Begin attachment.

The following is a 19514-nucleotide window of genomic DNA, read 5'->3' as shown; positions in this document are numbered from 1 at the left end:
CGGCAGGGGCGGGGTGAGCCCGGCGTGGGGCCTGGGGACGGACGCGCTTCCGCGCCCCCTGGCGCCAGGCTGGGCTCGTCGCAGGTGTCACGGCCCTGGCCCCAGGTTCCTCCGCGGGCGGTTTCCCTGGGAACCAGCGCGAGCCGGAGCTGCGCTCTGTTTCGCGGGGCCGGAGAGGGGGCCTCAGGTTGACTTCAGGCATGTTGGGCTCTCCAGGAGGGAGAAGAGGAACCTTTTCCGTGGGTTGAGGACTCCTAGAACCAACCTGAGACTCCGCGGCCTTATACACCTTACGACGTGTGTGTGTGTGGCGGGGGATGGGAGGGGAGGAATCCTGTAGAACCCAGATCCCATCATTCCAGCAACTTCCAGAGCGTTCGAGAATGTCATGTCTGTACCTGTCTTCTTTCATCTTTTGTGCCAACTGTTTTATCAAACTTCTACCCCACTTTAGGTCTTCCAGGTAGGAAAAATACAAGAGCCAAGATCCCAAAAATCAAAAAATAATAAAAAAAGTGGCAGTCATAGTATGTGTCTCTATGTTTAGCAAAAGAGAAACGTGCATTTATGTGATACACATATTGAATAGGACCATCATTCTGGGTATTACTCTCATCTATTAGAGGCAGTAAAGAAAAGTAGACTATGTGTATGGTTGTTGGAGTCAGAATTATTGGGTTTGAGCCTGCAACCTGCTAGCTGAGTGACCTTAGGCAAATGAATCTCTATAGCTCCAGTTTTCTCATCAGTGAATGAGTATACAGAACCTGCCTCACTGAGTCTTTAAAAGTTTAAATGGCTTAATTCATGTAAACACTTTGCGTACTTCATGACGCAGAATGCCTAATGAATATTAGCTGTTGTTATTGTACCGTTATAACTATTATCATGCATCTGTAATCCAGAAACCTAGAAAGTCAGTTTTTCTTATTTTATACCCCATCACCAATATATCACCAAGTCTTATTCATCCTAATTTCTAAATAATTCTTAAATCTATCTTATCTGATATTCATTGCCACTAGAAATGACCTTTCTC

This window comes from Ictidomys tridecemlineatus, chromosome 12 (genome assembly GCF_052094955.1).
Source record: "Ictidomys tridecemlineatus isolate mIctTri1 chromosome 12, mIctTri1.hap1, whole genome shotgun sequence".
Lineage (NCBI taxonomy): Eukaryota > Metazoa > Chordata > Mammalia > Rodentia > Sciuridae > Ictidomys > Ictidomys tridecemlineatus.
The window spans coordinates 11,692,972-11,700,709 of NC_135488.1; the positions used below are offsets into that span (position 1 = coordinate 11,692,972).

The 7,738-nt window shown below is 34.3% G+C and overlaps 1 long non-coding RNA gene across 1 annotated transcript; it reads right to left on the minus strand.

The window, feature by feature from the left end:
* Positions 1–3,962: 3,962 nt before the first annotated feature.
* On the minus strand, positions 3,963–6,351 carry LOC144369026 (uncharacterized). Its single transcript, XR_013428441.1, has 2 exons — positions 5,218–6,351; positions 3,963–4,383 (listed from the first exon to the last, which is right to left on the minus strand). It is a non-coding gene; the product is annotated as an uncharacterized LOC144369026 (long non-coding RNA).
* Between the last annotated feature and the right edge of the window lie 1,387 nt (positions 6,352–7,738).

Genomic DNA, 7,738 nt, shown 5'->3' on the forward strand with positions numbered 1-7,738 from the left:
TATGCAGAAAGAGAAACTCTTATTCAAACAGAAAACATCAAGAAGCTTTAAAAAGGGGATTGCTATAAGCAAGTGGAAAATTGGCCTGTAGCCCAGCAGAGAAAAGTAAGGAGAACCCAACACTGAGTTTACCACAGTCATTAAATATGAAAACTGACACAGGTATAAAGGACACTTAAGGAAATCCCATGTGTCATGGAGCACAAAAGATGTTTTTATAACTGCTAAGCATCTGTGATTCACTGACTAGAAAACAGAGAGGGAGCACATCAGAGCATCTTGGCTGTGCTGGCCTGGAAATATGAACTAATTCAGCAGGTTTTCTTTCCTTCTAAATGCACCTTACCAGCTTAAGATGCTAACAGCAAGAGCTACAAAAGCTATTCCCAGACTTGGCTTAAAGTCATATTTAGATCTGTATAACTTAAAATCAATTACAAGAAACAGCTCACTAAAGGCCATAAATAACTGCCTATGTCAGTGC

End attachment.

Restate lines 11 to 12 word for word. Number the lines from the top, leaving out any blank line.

* Between the last annotated feature and the right edge of the window lie 1,387 nt (positions 6,352–7,738).

Genomic DNA, 7,738 nt, shown 5'->3' on the forward strand with positions numbered 1-7,738 from the left: